Eye tracking detects high pressure inside the skull

Contact: Christine Hill 612.873.5719

Doctors Can Detect Pressure Increases Inside the Skull By Tracking Eye Movements During Watching of Music Videos

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Dr. Uzma Samadani

Eye movement tracking while watching a music video for 220 seconds can reveal whether there is increased pressure inside the skull.  The technology works by measuring the function of the nerves that rotate the eyeball.  “Doctors have known for more than 3000 years that high pressure inside the skull impairs the function of these delicate nerves, and that the first to be affected is usually the nerve that rotates the eye laterally” said neurosurgeon Dr. Uzma Samadani, the lead study investigator.

Participants in the National Space and Biomedical Research Institute (NSBRI) funded study were 23 patients in the neurosurgical intensive care unit who were awake but had brain problems such as bleeding, trauma, stroke or tumors requiring intracranial pressure monitoring with a drainage catheter.  On 55 occasions the patients watched music videos and Disney film clips while an eye tracking camera measured vertical and horizontal eye movements for 220 seconds.   There was a correlation between increased intracranial pressure and decreased function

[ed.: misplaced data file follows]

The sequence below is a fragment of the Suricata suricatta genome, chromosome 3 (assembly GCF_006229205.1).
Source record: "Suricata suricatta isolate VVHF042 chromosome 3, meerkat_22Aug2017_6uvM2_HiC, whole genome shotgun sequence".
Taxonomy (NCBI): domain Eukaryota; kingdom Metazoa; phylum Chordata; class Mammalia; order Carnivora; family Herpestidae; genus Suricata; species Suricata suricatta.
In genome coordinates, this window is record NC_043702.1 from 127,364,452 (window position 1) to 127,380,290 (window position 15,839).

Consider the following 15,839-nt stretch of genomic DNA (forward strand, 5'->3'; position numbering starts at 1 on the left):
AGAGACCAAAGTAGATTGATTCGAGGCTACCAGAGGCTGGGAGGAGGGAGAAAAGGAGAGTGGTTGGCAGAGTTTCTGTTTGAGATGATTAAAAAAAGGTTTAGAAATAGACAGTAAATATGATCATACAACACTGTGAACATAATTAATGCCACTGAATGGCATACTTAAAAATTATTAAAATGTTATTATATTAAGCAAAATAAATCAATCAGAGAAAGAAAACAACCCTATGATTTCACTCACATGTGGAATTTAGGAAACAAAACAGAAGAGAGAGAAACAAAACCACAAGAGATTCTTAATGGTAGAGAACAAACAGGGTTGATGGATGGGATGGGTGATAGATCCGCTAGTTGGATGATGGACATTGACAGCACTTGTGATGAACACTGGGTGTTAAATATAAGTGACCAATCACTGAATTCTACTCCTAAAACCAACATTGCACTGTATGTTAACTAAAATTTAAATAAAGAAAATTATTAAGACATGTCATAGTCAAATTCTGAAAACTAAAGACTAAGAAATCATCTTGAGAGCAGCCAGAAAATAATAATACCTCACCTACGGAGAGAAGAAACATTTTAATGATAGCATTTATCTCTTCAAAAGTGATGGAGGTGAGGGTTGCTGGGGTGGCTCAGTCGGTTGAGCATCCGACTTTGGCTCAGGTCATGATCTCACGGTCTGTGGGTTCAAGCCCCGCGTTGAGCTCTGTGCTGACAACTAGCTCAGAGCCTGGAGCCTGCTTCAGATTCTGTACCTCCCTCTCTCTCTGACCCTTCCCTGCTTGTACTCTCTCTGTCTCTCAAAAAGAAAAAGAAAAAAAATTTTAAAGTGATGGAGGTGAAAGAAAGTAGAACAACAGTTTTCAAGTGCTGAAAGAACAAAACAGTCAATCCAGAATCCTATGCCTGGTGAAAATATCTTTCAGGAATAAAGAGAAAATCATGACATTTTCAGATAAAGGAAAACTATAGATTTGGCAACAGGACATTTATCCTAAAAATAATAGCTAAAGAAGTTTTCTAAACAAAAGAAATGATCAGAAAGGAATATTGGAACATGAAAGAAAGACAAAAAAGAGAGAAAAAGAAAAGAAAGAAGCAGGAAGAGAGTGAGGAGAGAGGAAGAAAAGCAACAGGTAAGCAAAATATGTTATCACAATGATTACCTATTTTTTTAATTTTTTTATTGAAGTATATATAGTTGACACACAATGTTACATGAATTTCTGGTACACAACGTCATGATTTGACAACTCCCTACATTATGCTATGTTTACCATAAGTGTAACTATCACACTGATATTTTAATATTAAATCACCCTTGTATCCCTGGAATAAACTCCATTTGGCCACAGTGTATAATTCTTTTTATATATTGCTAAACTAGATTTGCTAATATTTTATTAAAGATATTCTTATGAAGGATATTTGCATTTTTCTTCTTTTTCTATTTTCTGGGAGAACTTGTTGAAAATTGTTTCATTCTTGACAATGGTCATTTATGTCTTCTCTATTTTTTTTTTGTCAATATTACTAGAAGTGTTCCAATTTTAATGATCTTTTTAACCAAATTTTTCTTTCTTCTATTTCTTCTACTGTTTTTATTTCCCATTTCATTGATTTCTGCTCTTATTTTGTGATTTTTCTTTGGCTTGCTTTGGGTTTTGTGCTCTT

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During a recent visit NASA astronaut Kjell Lindgren, MD (who received his medical training at HCMC), was given a demonstration of the eye-tracking technology.

 of the nerves moving the eye as detected with eye tracking.  Decreased lateral eye movements showed the strongest correlation with elevated intracranial pressure, consistent with what has long been known about nerve function.  Individual patients had normal tracking at lower pressures and decreased eye movement at higher pressures regardless of whether the high or low pressure occurred first.